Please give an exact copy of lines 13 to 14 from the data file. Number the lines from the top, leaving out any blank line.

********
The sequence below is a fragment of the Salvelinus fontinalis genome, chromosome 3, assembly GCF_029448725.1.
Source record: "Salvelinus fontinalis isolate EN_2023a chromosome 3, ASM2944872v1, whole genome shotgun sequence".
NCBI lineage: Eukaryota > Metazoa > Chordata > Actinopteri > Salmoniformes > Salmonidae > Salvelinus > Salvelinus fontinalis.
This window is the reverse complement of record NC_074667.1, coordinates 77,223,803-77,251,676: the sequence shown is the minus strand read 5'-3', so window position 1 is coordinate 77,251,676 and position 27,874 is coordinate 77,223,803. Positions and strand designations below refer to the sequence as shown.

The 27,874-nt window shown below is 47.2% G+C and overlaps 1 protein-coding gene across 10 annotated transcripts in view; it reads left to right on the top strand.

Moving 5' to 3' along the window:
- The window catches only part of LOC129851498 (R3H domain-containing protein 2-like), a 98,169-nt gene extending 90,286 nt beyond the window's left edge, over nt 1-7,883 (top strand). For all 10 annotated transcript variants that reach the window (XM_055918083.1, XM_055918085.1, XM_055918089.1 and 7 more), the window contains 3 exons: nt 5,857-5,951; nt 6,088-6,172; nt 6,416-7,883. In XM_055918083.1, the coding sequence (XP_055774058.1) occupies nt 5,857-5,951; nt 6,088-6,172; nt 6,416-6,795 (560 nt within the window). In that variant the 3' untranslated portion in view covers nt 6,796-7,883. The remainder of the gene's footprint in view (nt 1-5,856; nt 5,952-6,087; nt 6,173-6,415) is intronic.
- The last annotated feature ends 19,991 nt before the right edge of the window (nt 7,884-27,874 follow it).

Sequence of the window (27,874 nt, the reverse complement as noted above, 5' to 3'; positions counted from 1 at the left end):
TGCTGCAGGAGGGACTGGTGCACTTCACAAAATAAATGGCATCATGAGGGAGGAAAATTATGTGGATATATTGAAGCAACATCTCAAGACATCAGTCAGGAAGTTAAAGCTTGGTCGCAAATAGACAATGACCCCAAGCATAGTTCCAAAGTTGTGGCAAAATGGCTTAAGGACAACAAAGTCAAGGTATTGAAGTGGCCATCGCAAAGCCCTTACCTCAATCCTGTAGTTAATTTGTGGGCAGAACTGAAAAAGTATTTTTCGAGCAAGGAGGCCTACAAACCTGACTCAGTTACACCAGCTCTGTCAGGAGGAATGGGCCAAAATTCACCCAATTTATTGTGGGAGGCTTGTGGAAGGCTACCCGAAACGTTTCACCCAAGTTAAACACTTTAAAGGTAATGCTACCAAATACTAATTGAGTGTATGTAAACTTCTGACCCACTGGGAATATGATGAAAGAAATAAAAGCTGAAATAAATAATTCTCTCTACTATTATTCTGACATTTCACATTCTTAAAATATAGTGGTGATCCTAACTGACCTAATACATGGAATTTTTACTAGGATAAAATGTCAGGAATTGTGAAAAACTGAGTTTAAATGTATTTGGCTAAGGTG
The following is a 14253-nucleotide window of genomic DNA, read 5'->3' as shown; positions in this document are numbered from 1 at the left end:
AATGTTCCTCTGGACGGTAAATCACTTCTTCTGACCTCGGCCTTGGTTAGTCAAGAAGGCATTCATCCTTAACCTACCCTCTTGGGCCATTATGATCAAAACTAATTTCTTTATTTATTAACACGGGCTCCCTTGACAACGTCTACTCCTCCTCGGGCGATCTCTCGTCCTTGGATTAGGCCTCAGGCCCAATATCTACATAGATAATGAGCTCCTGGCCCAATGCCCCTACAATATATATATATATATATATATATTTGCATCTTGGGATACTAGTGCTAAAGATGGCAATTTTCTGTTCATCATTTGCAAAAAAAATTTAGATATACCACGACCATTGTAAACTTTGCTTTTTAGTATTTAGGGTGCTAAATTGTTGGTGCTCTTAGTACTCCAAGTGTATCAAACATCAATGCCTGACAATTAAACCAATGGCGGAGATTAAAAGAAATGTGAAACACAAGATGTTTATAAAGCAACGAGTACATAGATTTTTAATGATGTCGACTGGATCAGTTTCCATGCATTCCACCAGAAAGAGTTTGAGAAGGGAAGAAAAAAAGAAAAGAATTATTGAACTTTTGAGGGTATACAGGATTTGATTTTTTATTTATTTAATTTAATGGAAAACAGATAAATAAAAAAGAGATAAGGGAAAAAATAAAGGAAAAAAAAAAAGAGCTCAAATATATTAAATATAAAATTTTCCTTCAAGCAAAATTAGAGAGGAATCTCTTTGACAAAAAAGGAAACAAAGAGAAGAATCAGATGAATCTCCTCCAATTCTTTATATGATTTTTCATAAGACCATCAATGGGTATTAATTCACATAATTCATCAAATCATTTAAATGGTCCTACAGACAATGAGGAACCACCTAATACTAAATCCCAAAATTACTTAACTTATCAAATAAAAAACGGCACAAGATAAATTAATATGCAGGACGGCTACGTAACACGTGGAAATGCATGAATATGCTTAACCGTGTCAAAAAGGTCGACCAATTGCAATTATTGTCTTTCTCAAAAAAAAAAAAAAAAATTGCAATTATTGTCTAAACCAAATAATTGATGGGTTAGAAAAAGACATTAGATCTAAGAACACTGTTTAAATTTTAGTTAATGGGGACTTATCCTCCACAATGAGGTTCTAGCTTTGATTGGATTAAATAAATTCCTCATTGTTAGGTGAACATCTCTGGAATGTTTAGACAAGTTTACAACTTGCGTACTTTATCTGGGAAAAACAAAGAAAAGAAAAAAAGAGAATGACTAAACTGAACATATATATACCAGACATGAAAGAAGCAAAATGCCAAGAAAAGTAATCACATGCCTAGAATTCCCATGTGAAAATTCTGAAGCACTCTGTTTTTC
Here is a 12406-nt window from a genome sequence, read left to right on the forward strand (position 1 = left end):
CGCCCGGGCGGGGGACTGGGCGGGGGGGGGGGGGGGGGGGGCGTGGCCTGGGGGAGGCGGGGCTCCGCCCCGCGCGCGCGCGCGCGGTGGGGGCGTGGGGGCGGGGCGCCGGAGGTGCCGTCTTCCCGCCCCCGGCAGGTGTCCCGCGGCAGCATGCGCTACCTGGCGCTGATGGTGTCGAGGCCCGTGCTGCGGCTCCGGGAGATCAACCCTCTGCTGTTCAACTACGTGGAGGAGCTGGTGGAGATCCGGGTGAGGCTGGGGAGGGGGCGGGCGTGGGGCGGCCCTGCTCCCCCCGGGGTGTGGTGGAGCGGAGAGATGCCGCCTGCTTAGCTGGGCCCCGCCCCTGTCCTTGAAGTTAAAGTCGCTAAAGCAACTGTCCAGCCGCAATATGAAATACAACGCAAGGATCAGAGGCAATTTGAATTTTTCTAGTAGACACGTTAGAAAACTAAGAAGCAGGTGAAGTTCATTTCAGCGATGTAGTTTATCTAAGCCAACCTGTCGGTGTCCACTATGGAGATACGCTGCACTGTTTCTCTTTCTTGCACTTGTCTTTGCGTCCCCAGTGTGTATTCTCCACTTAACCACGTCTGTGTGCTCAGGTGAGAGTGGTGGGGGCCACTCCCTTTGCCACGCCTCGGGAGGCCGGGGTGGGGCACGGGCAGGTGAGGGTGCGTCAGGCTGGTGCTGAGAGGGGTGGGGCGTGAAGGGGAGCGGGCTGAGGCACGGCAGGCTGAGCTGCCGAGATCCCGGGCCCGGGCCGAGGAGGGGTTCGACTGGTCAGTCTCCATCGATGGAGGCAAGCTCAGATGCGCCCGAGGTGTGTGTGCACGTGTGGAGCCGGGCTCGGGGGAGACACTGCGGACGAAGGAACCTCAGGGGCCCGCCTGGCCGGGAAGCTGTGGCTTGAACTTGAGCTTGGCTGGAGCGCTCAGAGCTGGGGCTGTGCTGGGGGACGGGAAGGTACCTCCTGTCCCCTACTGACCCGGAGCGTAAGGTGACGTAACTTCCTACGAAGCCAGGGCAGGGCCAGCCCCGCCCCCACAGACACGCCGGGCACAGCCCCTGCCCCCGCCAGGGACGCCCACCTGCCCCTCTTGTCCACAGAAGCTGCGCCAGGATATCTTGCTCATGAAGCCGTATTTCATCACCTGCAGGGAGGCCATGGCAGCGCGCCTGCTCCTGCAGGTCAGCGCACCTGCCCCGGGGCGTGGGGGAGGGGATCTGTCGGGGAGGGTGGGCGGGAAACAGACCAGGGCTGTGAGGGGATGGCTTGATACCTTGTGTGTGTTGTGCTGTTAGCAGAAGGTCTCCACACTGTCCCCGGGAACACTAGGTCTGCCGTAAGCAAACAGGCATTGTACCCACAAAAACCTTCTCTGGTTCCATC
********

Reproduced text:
Here is a 12406-nt window from a genome sequence, read left to right on the forward strand (position 1 = left end):
CGCCCGGGCGGGGGACTGGGCGGGGGGGGGGGGGGGGGGGGCGTGGCCTGGGGGAGGCGGGGCTCCGCCCCGCGCGCGCGCGCGCGGTGGGGGCGTGGGGGCGGGGCGCCGGAGGTGCCGTCTTCCCGCCCCCGGCAGGTGTCCCGCGGCAGCATGCGCTACCTGGCGCTGATGGTGTCGAGGCCCGTGCTGCGGCTCCGGGAGATCAACCCTCTGCTGTTCAACTACGTGGAGGAGCTGGTGGAGATCCGGGTGAGGCTGGGGAGGGGGCGGGCGTGGGGCGGCCCTGCTCCCCCCGGGGTGTGGTGGAGCGGAGAGATGCCGCCTGCTTAGCTGGGCCCCGCCCCTGTCCTTGAAGTTAAAGTCGCTAAAGCAACTGTCCAGCCGCAATATGAAATACAACGCAAGGATCAGAGGCAATTTGAATTTTTCTAGTAGACACGTTAGAAAACTAAGAAGCAGGTGAAGTTCATTTCAGCGATGTAGTTTATCTAAGCCAACCTGTCGGTGTCCACTATGGAGATACGCTGCACTGTTTCTCTTTCTTGCACTTGTCTTTGCGTCCCCAGTGTGTATTCTCCACTTAACCACGTCTGTGTGCTCAGGTGAGAGTGGTGGGGGCCACTCCCTTTGCCACGCCTCGGGAGGCCGGGGTGGGGCACGGGCAGGTGAGGGTGCGTCAGGCTGGTGCTGAGAGGGGTGGGGCGTGAAGGGGAGCGGGCTGAGGCACGGCAGGCTGAGCTGCCGAGATCCCGGGCCCGGGCCGAGGAGGGGTTCGACTGGTCAGTCTCCATCGATGGAGGCAAGCTCAGATGCGCCCGAGGTGTGTGTGCACGTGTGGAGCCGGGCTCGGGGGAGACACTGCGGACGAAGGAACCTCAGGGGCCCGCCTGGCCGGGAAGCTGTGGCTTGAACTTGAGCTTGGCTGGAGCGCTCAGAGCTGGGGCTGTGCTGGGGGACGGGAAGGTACCTCCTGTCCCCTACTGACCCGGAGCGTAAGGTGACGTAACTTCCTACGAAGCCAGGGCAGGGCCAGCCCCGCCCCCACAGACACGCCGGGCACAGCCCCTGCCCCCGCCAGGGACGCCCACCTGCCCCTCTTGTCCACAGAAGCTGCGCCAGGATATCTTGCTCATGAAGCCGTATTTCATCACCTGCAGGGAGGCCATGGCAGCGCGCCTGCTCCTGCAGGTCAGCGCACCTGCCCCGGGGCGTGGGGGAGGGGATCTGTCGGGGAGGGTGGGCGGGAAACAGACCAGGGCTGTGAGGGGATGGCTTGATACCTTGTGTGTGTTGTGCTGTTAGCAGAAGGTCTCCACACTGTCCCCGGGAACACTAGGTCTGCCGTAAGCAAACAGGCATTGTACCCACAAAAACCTTCTCTGGTTCCATC